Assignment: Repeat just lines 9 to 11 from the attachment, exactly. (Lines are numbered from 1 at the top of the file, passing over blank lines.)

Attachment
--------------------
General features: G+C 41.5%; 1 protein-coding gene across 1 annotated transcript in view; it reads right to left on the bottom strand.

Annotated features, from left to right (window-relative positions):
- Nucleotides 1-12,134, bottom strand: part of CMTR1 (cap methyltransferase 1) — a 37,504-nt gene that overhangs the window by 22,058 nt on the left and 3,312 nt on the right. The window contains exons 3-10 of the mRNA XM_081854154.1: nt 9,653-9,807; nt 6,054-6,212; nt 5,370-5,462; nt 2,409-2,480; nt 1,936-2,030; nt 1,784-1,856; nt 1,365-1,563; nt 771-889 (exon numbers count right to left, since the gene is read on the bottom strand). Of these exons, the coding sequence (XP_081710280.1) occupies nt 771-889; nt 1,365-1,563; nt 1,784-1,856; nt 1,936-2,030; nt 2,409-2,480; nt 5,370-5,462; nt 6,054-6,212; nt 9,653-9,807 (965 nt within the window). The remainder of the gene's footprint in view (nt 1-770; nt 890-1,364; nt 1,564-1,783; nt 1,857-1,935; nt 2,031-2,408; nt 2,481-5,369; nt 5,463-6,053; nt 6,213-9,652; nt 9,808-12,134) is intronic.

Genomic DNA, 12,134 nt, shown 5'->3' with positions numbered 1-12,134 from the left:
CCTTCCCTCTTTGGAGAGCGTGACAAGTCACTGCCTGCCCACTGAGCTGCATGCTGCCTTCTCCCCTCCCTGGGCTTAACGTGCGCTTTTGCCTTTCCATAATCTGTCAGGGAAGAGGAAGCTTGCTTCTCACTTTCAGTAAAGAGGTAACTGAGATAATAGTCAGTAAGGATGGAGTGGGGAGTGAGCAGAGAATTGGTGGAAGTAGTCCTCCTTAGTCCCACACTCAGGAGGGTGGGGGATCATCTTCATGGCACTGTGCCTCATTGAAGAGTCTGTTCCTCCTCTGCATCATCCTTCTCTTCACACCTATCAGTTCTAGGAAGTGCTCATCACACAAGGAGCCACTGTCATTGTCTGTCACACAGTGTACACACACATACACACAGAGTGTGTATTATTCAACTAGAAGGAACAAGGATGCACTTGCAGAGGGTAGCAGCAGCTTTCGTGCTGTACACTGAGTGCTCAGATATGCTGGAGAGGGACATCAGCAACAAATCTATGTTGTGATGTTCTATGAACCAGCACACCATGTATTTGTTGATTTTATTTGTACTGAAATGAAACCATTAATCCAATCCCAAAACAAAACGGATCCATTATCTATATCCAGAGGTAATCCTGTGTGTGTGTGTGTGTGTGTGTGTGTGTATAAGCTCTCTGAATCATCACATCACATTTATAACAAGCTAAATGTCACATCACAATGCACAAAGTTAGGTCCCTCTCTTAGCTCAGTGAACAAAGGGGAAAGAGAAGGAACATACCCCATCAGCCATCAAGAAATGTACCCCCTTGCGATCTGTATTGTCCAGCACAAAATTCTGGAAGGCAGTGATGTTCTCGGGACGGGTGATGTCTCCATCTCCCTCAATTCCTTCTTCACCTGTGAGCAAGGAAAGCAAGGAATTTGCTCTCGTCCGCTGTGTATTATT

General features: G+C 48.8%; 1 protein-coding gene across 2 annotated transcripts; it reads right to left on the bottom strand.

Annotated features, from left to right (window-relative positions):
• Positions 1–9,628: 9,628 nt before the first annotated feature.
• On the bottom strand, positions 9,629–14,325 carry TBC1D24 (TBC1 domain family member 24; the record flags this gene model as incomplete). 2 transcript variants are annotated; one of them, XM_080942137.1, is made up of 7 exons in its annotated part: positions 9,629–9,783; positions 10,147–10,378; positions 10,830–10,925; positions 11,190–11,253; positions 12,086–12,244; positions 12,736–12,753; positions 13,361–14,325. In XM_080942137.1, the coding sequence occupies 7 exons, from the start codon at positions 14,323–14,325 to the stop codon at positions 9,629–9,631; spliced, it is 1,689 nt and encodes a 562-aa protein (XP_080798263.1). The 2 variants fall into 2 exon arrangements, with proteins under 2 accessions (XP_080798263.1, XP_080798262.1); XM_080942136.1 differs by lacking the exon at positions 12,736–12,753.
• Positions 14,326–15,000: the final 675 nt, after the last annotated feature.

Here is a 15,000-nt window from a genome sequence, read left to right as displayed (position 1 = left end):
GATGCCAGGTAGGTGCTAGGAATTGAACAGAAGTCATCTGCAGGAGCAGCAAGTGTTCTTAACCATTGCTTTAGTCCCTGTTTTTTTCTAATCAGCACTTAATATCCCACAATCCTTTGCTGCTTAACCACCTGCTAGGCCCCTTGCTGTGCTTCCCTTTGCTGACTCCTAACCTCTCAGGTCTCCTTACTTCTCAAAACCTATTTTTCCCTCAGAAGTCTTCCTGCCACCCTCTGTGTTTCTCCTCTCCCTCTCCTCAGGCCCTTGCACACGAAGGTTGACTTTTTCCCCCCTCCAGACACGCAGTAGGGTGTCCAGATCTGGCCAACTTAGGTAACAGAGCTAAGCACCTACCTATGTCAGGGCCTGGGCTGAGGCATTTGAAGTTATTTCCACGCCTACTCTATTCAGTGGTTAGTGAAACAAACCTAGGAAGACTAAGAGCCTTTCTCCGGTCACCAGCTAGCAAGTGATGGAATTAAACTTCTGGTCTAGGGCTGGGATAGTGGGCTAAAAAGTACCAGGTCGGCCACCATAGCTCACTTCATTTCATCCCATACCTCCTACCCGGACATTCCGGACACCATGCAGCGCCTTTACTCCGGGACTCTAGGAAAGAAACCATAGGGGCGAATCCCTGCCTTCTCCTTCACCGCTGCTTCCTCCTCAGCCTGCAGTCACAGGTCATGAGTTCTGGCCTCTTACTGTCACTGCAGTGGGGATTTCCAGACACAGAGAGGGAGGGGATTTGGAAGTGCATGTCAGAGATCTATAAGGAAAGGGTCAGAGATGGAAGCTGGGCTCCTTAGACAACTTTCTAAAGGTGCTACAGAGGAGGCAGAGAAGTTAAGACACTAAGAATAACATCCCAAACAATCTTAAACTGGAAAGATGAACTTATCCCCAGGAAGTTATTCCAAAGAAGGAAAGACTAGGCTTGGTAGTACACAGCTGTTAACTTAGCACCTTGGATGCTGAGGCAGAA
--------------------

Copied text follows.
• On the bottom strand, positions 9,629–14,325 carry TBC1D24 (TBC1 domain family member 24; the record flags this gene model as incomplete). 2 transcript variants are annotated; one of them, XM_080942137.1, is made up of 7 exons in its annotated part: positions 9,629–9,783; positions 10,147–10,378; positions 10,830–10,925; positions 11,190–11,253; positions 12,086–12,244; positions 12,736–12,753; positions 13,361–14,325. In XM_080942137.1, the coding sequence occupies 7 exons, from the start codon at positions 14,323–14,325 to the stop codon at positions 9,629–9,631; spliced, it is 1,689 nt and encodes a 562-aa protein (XP_080798263.1). The 2 variants fall into 2 exon arrangements, with proteins under 2 accessions (XP_080798263.1, XP_080798262.1); XM_080942136.1 differs by lacking the exon at positions 12,736–12,753.
• Positions 14,326–15,000: the final 675 nt, after the last annotated feature.

Here is a 15,000-nt window from a genome sequence, read left to right as displayed (position 1 = left end):